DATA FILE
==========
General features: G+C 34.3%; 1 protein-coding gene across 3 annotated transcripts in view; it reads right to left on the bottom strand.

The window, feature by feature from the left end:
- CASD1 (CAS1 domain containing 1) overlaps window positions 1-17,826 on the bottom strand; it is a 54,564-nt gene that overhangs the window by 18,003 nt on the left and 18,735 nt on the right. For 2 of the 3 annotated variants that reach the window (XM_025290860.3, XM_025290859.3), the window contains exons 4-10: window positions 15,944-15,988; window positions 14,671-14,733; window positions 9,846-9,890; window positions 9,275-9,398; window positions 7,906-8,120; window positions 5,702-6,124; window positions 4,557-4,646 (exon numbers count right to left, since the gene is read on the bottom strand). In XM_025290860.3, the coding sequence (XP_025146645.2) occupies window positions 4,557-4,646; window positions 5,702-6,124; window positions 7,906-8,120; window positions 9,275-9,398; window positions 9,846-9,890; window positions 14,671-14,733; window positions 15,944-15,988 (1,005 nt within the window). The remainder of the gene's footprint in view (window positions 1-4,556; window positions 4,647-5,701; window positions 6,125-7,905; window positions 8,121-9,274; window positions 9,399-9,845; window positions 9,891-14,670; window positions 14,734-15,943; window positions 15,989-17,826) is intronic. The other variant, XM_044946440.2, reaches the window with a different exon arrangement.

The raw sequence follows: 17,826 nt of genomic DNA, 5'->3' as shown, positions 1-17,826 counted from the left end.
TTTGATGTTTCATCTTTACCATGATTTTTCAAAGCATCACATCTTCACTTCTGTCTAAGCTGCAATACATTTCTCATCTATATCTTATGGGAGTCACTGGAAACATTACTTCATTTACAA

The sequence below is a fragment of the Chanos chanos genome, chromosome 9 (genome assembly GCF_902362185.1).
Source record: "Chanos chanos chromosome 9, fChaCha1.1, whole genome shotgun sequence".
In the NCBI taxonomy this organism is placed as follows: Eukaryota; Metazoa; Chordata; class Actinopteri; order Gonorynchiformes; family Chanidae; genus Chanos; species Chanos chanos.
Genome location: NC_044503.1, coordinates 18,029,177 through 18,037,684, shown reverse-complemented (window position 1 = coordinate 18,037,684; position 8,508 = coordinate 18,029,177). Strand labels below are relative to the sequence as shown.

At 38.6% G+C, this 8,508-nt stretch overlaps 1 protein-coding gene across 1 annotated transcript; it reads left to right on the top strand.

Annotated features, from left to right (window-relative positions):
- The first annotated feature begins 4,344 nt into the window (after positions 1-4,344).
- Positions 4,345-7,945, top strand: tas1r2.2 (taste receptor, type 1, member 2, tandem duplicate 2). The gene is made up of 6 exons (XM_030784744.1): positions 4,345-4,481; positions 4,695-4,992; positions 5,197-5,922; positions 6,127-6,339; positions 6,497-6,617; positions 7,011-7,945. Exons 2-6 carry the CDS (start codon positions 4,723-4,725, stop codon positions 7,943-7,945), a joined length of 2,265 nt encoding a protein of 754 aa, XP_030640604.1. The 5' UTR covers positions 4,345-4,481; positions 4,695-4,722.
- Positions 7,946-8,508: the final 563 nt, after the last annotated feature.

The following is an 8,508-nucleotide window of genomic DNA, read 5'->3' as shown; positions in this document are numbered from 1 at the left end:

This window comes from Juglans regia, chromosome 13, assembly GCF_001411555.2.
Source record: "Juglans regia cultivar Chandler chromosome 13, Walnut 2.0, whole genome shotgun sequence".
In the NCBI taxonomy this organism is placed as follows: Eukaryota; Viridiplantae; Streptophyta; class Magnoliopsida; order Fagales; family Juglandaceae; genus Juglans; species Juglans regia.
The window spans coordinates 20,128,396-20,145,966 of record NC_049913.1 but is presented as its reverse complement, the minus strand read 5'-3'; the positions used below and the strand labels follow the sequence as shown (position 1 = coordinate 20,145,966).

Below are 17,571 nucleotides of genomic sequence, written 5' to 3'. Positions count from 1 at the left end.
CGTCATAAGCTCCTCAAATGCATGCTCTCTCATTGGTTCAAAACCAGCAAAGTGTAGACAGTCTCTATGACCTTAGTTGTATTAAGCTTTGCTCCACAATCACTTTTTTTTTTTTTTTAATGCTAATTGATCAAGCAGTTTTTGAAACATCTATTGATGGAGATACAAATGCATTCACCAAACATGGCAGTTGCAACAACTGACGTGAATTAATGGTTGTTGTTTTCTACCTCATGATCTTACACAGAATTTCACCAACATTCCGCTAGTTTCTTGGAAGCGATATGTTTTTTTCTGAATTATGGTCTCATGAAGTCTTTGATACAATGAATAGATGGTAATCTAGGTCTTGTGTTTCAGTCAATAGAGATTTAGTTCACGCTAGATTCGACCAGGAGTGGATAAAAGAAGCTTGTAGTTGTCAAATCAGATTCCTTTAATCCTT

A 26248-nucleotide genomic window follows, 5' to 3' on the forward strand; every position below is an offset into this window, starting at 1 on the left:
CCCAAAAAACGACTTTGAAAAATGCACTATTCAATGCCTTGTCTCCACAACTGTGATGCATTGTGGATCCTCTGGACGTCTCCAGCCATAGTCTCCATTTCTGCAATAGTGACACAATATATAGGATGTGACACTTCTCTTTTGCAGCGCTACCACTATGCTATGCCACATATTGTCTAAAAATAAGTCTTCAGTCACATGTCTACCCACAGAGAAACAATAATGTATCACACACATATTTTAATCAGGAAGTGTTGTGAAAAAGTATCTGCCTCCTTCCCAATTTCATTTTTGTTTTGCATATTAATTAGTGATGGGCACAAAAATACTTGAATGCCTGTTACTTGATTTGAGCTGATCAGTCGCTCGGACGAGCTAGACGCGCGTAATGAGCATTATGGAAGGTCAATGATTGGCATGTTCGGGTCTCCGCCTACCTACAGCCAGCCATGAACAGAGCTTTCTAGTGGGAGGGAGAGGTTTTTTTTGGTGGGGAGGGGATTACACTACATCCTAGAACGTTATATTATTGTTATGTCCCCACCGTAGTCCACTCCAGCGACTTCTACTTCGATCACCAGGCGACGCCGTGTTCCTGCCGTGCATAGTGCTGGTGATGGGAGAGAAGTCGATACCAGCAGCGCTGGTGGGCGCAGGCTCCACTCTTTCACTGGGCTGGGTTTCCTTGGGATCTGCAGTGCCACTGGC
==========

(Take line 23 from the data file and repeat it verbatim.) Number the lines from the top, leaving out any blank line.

CCCAAAAAACGACTTTGAAAAATGCACTATTCAATGCCTTGTCTCCACAACTGTGATGCATTGTGGATCCTCTGGACGTCTCCAGCCATAGTCTCCATTTCTGCAATAGTGACACAATATATAGGATGTGACACTTCTCTTTTGCAGCGCTACCACTATGCTATGCCACATATTGTCTAAAAATAAGTCTTCAGTCACATGTCTACCCACAGAGAAACAATAATGTATCACACACATATTTTAATCAGGAAGTGTTGTGAAAAAGTATCTGCCTCCTTCCCAATTTCATTTTTGTTTTGCATATTAATTAGTGATGGGCACAAAAATACTTGAATGCCTGTTACTTGATTTGAGCTGATCAGTCGCTCGGACGAGCTAGACGCGCGTAATGAGCATTATGGAAGGTCAATGATTGGCATGTTCGGGTCTCCGCCTACCTACAGCCAGCCATGAACAGAGCTTTCTAGTGGGAGGGAGAGGTTTTTTTTGGTGGGGAGGGGATTACACTACATCCTAGAACGTTATATTATTGTTATGTCCCCACCGTAGTCCACTCCAGCGACTTCTACTTCGATCACCAGGCGACGCCGTGTTCCTGCCGTGCATAGTGCTGGTGATGGGAGAGAAGTCGATACCAGCAGCGCTGGTGGGCGCAGGCTCCACTCTTTCACTGGGCTGGGTTTCCTTGGGATCTGCAGTGCCACTGGC